The National Labor Relations Board (NLRB) has issued a ruling making it permissible for an employer to discipline newly unionized employees for violations of the company’s disciplinary policy. The ruling overturns a 2016 decision which made it illegal for an employer to discipline a newly unionized employee due to concerns of potential abuse. However, the Board has ruled that employers have no legal obligation to consider whether an employee has been recently unionized before disciplining them. Continue reading “Employers Can Discipline Newly Unionized Employees According to NLRB”
The Equal Employment Opportunity Commission (EEOC) has clarified a rule with respect to employers testing their employees for COVID infection. While it is permissible for an employer to test if an employee is currently showing signs of coronavirus infection, it is not permissible to test if they have COVID antibodies. This is an important distinction to make as people begin to return to work and the coronavirus continues to be a threat, even in places like New York where infections have leveled off. Continue reading “Mandatory Tests for Antibodies Not Permissible According to EEOC”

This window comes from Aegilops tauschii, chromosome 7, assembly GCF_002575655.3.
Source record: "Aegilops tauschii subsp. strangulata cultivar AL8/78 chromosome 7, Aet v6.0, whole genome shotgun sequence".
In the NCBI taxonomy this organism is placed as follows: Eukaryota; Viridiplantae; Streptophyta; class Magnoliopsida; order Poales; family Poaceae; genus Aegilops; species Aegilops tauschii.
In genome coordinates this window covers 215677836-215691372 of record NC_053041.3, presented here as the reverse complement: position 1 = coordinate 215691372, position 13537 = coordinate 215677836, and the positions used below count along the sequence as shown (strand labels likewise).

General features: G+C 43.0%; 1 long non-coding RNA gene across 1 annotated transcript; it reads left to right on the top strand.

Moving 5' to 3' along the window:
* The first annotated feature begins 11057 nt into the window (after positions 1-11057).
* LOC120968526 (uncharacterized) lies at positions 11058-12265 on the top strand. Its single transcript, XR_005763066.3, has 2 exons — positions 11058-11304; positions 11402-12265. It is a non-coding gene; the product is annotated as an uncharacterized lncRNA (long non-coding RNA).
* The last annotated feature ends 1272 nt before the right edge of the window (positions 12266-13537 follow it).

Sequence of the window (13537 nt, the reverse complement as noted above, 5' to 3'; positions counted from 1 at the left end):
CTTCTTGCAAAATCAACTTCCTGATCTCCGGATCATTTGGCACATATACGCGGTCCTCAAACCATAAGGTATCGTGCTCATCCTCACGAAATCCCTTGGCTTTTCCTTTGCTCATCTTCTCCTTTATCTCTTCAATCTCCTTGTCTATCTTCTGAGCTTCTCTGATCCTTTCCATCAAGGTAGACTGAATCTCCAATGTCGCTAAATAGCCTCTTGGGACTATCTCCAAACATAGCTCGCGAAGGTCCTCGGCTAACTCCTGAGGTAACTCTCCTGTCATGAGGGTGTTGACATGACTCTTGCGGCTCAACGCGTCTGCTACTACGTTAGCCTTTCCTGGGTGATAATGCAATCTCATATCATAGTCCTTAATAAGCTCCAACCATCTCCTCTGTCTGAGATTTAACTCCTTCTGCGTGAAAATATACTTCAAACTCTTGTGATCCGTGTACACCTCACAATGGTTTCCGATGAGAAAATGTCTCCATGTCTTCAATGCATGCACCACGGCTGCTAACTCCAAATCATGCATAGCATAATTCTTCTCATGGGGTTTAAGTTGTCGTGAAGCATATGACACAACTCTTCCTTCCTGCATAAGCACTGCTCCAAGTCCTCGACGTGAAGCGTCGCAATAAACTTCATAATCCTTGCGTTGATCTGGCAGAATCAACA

The Supreme Court of the United States has ruled that Title VII of the Civil Rights Act of 1964 protects employees against discrimination based on sexual orientation or gender identity. The unexpected 6-3 decision by the court is considered a major win for LGBT advocates who feared the conservative majority on the court would rule the other way. However, the ruling itself is narrow and applies only to Title VII itself, and future battles likely wait for LGBT people seeking legal protections against discrimination. Continue reading “Supreme Court Rules LGBT Discrimination Violates Title VII”
One of the most persistent problems in labor organizing has been determining when, and where, it is acceptable to organize a union. The rules regarding union organizing have fluctuated over the years, becoming more lenient or less lenient for organizers depending on the political climate. Unfortunately, those organizers have been dealt a significant blow by the National Labor Relations Board (NLRB), in a recent ruling that has prohibited all union organizing during work hours.